Fast-Forwarding Military Decline

Navy Secretary Ray Mabus speaks to Marines regarding women in combat during a speech at the Camp Pendleton Marine Base, Tuesday, April 12, 2016, at Camp Pendleton, Calif.

By Jude Eden Published on April 20, 2016

As a Marine veteran and close follower of the developments on women’s integration into the combat arms, I’ve noticed that women saying they want to join the infantry do so for all sorts of reasons: to make history, break barriers, challenge themselves, prove something, carry on family tradition. With the women’s combat exemption now repealed, the media fawns on the first females going for combat roles as history-makers, even before they’ve finished — or even started — boot camp or officer candidate school. Notably missing from the young women’s motivations is anything about killing the enemy, the raison d’être of the combat arms.

Meanwhile, as the military is gearing up to spend millions of precious defense dollars on additional recruiters to enlist females, more sexual assault response staff, sensitivity trainers to indoctrinate on “unconscious bias” and incalculable amounts of money, time and energy to integrate the combat units with the two females who “want” to join and can make it past initial training, the Marines are having to cannibalize museum pieces to keep their aircrafts running. Fox News reports that only 30% of the Marine Corps’ aircraft are mission ready and that young maintenance techs are leaving the service for better paying private sector jobs, with the ones who are left working 21-hour days to get aircraft repaired and running for deployment operations. Military pay has been cut every year for several years, and personnel numbers are being slashed by tens of thousands. Our planes are ancient and our Navy is smaller than it’s been since the First World War.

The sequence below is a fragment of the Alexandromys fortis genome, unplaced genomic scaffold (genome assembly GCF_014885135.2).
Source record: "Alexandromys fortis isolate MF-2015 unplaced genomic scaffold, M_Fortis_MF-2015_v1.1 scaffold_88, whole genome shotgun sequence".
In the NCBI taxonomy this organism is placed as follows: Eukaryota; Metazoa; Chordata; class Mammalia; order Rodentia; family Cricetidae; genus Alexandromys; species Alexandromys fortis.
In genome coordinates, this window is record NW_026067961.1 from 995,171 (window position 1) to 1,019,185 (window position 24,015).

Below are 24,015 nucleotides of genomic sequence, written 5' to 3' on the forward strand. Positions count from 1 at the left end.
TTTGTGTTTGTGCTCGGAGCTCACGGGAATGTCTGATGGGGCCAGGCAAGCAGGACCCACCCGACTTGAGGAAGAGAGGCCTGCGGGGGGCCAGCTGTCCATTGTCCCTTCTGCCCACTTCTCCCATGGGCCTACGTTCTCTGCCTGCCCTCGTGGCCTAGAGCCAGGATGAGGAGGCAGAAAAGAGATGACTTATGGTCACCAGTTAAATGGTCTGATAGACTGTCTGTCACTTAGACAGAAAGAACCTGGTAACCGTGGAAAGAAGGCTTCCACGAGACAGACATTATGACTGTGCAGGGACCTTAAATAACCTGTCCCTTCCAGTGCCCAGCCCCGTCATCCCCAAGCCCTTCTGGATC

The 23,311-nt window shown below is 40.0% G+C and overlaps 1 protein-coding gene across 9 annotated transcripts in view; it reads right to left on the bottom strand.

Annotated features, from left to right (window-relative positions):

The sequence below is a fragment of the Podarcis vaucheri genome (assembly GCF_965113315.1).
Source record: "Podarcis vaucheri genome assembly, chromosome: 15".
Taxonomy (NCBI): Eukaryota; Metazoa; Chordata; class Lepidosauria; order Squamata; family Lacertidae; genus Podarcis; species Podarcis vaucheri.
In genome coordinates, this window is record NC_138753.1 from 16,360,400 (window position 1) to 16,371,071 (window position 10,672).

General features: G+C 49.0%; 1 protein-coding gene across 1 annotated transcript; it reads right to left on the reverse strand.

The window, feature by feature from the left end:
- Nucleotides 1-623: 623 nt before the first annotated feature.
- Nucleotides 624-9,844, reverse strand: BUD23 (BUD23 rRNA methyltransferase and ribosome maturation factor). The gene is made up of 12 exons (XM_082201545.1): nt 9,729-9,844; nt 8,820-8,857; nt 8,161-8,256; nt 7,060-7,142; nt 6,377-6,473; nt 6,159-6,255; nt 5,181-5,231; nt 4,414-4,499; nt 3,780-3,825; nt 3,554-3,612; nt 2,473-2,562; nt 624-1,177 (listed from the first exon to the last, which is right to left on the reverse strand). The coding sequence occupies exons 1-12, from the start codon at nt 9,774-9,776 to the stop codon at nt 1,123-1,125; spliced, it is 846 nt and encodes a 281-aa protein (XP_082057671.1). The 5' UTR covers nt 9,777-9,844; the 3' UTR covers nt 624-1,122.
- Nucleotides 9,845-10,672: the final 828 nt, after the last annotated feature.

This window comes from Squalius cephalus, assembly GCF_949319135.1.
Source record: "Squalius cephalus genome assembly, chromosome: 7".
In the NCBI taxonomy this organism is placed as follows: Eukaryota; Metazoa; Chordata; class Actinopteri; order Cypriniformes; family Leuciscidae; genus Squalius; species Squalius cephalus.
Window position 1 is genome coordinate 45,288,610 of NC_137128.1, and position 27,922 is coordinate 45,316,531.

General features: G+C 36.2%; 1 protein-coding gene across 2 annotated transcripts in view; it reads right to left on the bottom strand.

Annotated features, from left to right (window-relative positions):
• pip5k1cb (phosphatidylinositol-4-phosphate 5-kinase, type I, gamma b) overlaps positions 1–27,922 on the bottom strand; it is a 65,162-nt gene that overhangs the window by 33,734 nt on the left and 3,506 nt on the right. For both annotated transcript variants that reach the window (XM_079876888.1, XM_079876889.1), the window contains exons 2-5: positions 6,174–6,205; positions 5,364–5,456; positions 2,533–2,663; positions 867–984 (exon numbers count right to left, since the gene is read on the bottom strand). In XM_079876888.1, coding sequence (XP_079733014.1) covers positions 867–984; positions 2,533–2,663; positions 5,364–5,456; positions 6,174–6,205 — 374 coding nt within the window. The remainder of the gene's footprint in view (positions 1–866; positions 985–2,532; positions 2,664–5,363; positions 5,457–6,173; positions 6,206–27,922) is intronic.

Simultaneously our top military leaders are telling Congress we’re not ready for the next war. Defense News reported in March that:

Top Army and Marine Corps generals warned lawmakers their combat readiness is ebbing and expressed concern they would be unable to fight and win another war in the midst of budget cuts, two wars and heightened global threats.

These same generals have cited budget cuts as having a deadly domino effect: reducing training has led to an increase in aviation fatalities such as the helicopter crashes in January that killed 12 Marines.

During this time of military breakdown, Secretary of the Navy Ray Mabus’ biggest concern is touring Marine Corps bases to reinforce party line on women’s integration into the infantry. AP reports:

Navy Secretary Ray Mabus had a simple message for 1,500 Marines and sailors: The decision to let women compete for all military combat positions is as irreversible as earlier edicts to integrate blacks and allow gays and lesbians to openly serve.

Of course, this is incorrect. The repeal of women’s combat exemption is a policy and as such can be reversed just as it was implemented: administratively. Alternately, Congress could actually do its job in creating military policy and reverse the “decision” that was not Ashton Carter’s to make in the first place.